En la actualidad, el juego de espejos es mutuo, Jaén mira hacia Egipto y Egipto analiza el legado de los españoles que contribuyeron en las excavaciones. Hace sólo una semana que se inauguró en El Cairo, en el Museo de Egipto, la exposición “120 años de Arqueología Española”. La Universidad de Jaén participa con un panel de los logros obtenidos en la pasada campaña y ya queda en la historia su reciente intervención y compromiso patrimonial.

El pintor escocés David Roberts (Edimburgo 1796 –Londres 1864), cuyas obras se exponen en el Museo Provincial de Jaén, fue desde el sur de Egipto (el mismo lugar donde está el yacimiento arqueológico sobre el que trabaja el grupo de la UJA) hasta la Tierra Santa. Viajó en barco desde Londres hasta Alejandría y durante dos meses y medio recorrió el Nilo y a la vuelta se detuvo en El Cairo, para continuar el viaje acompañado de beduinos por el desierto del Sinaí a camello, hasta llegar a Jerusalén el Viernes Santo de 1839, tras pasar por Petra, Hebrón o Gaza. En la ciudad Santa su gobernador turco lo recibió y le manifestó su respeto y apoyo a su proyecto.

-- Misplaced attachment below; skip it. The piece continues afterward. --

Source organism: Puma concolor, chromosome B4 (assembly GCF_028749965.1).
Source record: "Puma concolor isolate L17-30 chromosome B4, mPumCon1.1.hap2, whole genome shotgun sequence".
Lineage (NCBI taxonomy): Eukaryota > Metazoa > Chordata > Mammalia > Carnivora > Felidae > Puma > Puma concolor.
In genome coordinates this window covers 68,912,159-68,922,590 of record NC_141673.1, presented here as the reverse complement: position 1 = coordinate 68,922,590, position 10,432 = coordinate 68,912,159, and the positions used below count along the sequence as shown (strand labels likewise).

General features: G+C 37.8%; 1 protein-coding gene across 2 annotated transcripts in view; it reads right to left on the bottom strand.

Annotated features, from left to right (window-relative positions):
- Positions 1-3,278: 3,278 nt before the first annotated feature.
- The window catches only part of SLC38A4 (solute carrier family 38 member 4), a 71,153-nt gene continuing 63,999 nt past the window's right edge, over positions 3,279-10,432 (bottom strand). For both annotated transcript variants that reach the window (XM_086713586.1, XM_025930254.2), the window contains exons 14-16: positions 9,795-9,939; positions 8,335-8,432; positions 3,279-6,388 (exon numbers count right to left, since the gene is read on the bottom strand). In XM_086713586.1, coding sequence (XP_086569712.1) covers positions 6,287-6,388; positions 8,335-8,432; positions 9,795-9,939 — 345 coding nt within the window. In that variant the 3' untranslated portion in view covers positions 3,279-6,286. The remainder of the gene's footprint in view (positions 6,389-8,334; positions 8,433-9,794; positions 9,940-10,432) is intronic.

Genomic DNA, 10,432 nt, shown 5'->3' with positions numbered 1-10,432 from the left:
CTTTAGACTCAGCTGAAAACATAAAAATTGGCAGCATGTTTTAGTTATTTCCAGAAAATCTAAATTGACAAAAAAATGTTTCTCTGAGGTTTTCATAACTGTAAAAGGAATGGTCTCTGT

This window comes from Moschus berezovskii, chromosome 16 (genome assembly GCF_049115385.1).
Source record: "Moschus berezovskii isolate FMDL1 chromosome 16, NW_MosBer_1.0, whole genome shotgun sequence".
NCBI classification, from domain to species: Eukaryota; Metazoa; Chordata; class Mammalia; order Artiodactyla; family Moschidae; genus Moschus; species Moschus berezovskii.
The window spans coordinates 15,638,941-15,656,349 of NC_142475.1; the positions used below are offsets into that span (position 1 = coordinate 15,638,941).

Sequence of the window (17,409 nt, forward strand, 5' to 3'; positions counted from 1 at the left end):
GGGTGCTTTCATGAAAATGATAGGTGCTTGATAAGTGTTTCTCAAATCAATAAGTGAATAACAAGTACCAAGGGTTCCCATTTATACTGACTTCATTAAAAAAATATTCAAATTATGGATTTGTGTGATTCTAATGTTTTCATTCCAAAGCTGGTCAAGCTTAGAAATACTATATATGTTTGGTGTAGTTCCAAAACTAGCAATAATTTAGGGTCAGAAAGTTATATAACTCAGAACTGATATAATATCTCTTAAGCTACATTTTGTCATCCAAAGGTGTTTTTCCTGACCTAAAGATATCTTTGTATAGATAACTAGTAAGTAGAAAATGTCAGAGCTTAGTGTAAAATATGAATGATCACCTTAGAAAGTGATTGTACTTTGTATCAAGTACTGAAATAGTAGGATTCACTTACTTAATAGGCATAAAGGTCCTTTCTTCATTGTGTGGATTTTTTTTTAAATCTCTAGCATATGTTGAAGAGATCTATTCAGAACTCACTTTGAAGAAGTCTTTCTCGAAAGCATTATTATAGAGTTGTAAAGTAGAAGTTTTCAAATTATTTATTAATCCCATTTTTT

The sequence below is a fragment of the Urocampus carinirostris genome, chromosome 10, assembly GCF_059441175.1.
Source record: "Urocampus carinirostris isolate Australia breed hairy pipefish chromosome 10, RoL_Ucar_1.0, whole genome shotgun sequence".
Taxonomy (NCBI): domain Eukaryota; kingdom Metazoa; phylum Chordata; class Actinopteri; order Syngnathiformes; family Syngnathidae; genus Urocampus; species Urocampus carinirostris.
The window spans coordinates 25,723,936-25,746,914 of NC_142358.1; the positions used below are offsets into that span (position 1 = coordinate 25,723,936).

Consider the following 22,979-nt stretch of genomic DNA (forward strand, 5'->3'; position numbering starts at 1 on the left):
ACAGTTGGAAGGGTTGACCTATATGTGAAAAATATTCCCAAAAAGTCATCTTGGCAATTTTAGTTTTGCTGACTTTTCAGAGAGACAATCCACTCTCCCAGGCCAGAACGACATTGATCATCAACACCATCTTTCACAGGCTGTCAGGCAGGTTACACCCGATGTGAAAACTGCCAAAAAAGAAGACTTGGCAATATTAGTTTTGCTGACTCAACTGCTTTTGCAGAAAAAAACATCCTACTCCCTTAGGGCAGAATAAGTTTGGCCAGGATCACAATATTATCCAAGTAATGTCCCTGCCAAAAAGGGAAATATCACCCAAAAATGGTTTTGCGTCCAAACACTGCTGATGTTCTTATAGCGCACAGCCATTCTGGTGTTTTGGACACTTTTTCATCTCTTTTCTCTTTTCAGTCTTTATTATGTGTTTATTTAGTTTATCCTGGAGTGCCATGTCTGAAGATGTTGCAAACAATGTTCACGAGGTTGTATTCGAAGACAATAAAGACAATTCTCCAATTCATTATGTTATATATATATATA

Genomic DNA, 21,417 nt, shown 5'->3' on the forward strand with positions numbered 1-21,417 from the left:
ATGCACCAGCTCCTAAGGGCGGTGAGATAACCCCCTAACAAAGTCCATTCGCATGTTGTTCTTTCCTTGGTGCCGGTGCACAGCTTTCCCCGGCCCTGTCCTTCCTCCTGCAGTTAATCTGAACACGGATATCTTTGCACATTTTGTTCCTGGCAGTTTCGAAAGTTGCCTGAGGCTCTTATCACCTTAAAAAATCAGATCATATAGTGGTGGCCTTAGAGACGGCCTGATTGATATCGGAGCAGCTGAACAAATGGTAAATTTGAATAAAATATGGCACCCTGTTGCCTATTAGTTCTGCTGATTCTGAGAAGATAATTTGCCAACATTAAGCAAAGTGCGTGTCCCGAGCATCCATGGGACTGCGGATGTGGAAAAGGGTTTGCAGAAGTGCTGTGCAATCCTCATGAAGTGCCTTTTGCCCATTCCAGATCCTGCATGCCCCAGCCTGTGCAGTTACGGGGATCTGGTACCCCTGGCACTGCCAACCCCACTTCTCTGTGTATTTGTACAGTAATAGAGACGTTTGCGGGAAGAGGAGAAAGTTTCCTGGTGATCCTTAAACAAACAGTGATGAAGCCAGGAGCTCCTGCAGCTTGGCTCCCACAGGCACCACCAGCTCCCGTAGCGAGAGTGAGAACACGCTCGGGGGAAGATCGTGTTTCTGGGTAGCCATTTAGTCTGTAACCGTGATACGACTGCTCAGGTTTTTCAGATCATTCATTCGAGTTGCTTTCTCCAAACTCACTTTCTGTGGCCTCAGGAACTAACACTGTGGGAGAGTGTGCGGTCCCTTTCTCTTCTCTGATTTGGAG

También los investigadores jiennenses tienen el apoyo de las autoridades egipcias, pues es muy difícil tener una concesión arqueológica en Egipto y ellos lo han logrado, además, “in situ” también se toman medidas de seguridad, así en el yacimiento arqueológico siempre está con ellos un inspector del Servicio de Antigüedades egipcio atento a que no se produzca ningún altercado, robo o expolio de piezas arqueológicas, además varios trabajadores autóctonos poseen una licencia especial que les permite ser contratados para colaborar en la excavación.

See the above page for the full story.

Book Review: The Lost History of Christianity

Religion and Ethics News Weekly (Review by J. Peter Pham)

The Lost History of Christianity
Philip Jenkins (Edwin Erle Sparks Professor of the Humanities in History and Religious Studies at Penn State University)
HarperOne, 2008